- But insurers should not only consider a strict interpretation of the policy terms but what’s fair and reasonable in the circumstances – taking into account in particular the unprecedented situation that the response to the virus has created.
- Insurers should take into account government and industry guidance in making claim decisions.
- On 5 March 2020 the UK Government listed coronavirus as a “notifiable disease”, a requirement for a valid claim under some policies. In addition, on 17 March 2020 HM Treasury confirmed that “government advice to avoid pubs, clubs theatres, etc is sufficient for businesses to claim on their insurance where they have appropriate protection cover for pandemics in place”.
- On 23 March the Government said people should only leave their properties for one of four exceptional reasons and ordered the closure of non-essential shops and public spaces.
- Of course, given the fast-moving nature of the situation, many firms making business interruption claims may already be in financial difficulty because of a sudden loss of trade. Insurers might wish to consider where there’s a potentially valid claim if there’s scope to make interim payments earlier than they might otherwise do. The FCA has set out its expectations for insurers where cover is provided for within the policy.
We’ll consider what’s fair and reasonable taking into account all the circumstances – in particular the unprecedented situation created by the Covid-19 epidemic. We expect any insurer to remember its duties to deal with claims fairly and promptly, and not to reject a claim unreasonably.
Bearing that in mind, these are the sorts of issue an insurer might want to consider when dealing with a wedding insurance claim:
- Does the policy cover cancellation or rearrangement?
- Does it cover claims arising out of an outbreak of infectious or contagious disease?
- If so, but the insurer is relying on an exclusion to refuse the claim, for example for government act or regulation, the points to consider may include the following:
- Is government act or regulation defined in the policy – and if so, is it clear that this epidemic would be covered by that definition? What specific piece of legislation or regulation does the insurer think is relevant to the claim?
- If it isn’t defined then, thinking about the usual meaning of those words and considering the context of the clause in which the exclusion applies, is it reasonable to say it applies here?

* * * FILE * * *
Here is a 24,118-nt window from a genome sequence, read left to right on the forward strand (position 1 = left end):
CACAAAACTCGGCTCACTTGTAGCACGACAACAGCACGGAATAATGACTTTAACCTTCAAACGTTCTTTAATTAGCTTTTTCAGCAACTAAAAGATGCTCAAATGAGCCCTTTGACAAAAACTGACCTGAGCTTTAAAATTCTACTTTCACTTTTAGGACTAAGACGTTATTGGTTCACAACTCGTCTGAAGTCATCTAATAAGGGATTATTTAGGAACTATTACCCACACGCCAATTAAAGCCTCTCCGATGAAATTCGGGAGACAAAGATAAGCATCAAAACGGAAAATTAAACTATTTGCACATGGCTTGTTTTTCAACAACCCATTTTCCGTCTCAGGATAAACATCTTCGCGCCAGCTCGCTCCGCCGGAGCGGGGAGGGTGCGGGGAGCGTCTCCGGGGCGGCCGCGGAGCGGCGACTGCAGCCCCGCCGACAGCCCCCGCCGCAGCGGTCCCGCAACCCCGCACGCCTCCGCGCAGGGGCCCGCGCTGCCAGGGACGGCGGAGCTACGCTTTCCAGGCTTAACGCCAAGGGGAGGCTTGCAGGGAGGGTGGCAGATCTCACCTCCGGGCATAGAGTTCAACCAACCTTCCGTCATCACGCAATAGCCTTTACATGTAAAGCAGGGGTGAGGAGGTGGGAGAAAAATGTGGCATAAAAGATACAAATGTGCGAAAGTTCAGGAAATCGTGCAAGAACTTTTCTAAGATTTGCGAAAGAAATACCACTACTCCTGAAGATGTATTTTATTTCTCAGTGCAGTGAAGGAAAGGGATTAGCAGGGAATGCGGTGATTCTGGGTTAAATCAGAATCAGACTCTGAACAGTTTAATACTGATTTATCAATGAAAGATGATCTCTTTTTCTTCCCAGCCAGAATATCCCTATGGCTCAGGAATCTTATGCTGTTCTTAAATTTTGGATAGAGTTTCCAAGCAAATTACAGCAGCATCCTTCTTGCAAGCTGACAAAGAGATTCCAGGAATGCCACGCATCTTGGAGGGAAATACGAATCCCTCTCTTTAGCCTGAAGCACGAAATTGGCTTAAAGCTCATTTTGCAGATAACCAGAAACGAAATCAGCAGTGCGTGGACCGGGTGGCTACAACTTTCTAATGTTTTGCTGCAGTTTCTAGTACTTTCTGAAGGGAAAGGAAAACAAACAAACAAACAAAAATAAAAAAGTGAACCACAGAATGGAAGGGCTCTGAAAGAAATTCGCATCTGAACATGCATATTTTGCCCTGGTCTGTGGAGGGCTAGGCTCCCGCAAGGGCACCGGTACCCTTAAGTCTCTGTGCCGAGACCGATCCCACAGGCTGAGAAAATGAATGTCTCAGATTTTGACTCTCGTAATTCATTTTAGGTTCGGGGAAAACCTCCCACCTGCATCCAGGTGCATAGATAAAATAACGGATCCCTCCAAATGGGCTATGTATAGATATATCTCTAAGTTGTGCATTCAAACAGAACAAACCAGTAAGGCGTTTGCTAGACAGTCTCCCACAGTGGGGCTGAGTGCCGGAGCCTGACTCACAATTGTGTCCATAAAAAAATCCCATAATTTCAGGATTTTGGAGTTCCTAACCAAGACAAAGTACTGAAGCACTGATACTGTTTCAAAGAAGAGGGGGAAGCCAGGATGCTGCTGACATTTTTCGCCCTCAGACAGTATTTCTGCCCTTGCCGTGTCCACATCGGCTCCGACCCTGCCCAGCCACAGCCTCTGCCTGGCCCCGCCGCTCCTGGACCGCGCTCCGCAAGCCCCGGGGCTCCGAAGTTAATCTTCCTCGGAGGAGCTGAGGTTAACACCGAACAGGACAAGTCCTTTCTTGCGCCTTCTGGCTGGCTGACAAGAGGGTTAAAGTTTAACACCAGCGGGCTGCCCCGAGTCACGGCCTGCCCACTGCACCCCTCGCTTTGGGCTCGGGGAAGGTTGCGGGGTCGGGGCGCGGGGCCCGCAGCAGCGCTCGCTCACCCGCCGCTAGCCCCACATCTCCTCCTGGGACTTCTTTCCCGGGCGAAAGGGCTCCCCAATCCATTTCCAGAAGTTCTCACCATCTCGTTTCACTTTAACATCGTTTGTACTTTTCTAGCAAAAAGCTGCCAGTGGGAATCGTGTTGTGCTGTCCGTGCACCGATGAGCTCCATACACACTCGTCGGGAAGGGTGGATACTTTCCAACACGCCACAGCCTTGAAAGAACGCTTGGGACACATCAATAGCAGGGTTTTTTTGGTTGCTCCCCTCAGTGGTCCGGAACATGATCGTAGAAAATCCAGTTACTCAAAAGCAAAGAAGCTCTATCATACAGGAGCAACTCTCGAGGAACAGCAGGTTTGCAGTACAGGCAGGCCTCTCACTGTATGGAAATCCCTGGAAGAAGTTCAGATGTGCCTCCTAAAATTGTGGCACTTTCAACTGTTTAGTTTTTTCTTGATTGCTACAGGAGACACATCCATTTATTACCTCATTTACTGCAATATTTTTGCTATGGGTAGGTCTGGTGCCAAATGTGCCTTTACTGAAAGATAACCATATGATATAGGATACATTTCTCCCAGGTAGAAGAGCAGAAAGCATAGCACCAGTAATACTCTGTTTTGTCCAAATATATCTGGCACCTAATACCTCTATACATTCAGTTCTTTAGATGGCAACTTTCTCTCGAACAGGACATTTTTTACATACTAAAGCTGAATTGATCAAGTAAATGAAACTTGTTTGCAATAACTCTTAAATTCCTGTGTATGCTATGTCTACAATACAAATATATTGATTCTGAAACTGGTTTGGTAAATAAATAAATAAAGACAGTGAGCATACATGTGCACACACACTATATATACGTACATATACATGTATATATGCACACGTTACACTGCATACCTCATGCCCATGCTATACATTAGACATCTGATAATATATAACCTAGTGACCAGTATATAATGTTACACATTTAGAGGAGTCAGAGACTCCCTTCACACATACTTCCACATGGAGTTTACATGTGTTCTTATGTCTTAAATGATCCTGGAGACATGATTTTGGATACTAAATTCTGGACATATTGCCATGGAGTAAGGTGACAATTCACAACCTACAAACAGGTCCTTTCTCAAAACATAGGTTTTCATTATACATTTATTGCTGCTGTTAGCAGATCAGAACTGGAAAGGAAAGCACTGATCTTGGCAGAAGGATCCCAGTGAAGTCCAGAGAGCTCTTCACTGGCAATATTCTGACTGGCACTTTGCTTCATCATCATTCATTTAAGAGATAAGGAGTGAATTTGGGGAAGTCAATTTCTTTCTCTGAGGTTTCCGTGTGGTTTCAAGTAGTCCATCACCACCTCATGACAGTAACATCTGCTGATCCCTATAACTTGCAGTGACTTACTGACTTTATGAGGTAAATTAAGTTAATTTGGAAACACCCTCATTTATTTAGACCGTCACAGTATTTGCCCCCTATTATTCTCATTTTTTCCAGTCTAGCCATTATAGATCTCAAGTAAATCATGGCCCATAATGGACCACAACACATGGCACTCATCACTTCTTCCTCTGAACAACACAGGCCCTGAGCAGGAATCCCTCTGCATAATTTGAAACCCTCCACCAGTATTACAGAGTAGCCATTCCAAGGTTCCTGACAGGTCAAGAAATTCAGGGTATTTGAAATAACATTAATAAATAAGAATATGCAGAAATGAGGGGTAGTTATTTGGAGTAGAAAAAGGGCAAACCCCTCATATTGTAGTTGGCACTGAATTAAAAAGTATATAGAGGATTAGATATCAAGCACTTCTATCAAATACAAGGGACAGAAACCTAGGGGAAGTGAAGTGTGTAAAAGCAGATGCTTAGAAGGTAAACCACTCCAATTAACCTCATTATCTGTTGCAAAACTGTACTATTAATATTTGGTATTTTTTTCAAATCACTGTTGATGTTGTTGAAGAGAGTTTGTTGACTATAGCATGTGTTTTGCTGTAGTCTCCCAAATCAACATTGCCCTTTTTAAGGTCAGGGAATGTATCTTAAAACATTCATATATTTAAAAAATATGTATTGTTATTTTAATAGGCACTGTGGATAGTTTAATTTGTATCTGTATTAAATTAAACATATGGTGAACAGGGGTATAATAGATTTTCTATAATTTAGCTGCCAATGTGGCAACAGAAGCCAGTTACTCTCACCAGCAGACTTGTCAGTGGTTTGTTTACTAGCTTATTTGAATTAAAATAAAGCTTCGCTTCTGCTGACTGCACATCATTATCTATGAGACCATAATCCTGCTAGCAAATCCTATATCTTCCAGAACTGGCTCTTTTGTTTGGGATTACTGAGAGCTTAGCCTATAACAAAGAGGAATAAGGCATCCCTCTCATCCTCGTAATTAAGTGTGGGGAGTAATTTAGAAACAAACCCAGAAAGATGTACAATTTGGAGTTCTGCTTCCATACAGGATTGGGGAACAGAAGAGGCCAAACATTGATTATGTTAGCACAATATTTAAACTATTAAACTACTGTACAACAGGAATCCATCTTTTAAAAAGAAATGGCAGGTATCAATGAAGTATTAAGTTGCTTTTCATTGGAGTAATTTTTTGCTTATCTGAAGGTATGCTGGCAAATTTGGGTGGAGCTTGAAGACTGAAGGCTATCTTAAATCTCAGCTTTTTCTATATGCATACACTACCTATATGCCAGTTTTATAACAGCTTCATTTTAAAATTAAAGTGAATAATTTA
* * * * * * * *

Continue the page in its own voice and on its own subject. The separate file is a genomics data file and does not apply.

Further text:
- If it does apply, would the wedding otherwise have been able to go ahead – or would it have been cancelled in any event, perhaps because participants were themselves unwell or self-isolating? If so, it might not be fair to rely on the exclusion.
Insurers should not only consider the policy terms but also what’s fair and reasonable in the circumstances. So even if an exclusion does apply, we’d still expect insurers to take into account the unprecedented situation created by the Covid-19 response in deciding whether to rely on the exclusion.
Investment and pensions
We know this will be a worrying time for consumers with investments and pensions – whether they’re concerned about the risk of potential scams, or about the performance of the money they have invested. And firms who give advice, or manage customers’ investments, will also want to make sure they’re providing the appropriate support for their customers at this time.
The FCA has reminded firms about what information they can provide their customers with to help them make the right decisions at this time about their investments. We’ll take this into account – alongside other considerations regarding the type of sale and suitability of advice – when deciding whether a firm has acted fairly.
When looking at a complaint, we’d expect to see that a lender responded positively and sympathetically to a borrower being in financial difficulty. Lenders should be thinking about and taking into account the following things:
- Individual circumstances, to decide what’s fair and reasonable in the circumstances of the complaint.
- The FCA’s most recent guidance for people having difficulty paying their mortgage during this particular time. In particular, you should consider forbearance measures such as longer payment holidays, repayment plans, freezing interest, reasonable arrears rescheduling and pausing on repossessions/court action.
- That there is no need for you to investigate further in order to agree to the payment holiday. Customers already in a payment arrangement shouldn’t be treated less favourably.
- Any payment holiday should not be recorded on or have an impact on the customer’s credit file.
- You should carefully listen to consumers and proactively look for signs of financial difficulty. Consumers may not always know the best way to express their concerns.
- Even if a customer doesn’t specifically ask for a payment holiday when calling to discuss difficulty in making their payments, you should ask whether the customer would be interested in a payment holiday.
- Where possible, make it easy for your customers to contact you – including, where appropriate, through different channels to those you usually make available.
Read more about our approach to the complaints we see about mortgages.